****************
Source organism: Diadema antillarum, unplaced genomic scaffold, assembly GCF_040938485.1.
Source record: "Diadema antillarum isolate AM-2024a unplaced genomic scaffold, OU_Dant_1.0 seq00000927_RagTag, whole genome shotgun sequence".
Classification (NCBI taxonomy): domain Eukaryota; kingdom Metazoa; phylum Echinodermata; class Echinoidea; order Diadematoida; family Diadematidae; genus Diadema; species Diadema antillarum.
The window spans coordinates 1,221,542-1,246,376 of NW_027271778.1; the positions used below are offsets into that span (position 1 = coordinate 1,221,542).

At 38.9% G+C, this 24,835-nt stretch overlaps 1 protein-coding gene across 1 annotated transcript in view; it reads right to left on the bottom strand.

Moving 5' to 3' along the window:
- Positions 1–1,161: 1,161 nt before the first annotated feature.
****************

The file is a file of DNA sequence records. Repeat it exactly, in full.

Source organism: Diadema antillarum, unplaced genomic scaffold, assembly GCF_040938485.1.
Source record: "Diadema antillarum isolate AM-2024a unplaced genomic scaffold, OU_Dant_1.0 seq00000927_RagTag, whole genome shotgun sequence".
Classification (NCBI taxonomy): domain Eukaryota; kingdom Metazoa; phylum Echinodermata; class Echinoidea; order Diadematoida; family Diadematidae; genus Diadema; species Diadema antillarum.
The window spans coordinates 1,221,542-1,246,376 of NW_027271778.1; the positions used below are offsets into that span (position 1 = coordinate 1,221,542).

At 38.9% G+C, this 24,835-nt stretch overlaps 1 protein-coding gene across 1 annotated transcript in view; it reads right to left on the bottom strand.

Moving 5' to 3' along the window:
- Positions 1–1,161: 1,161 nt before the first annotated feature.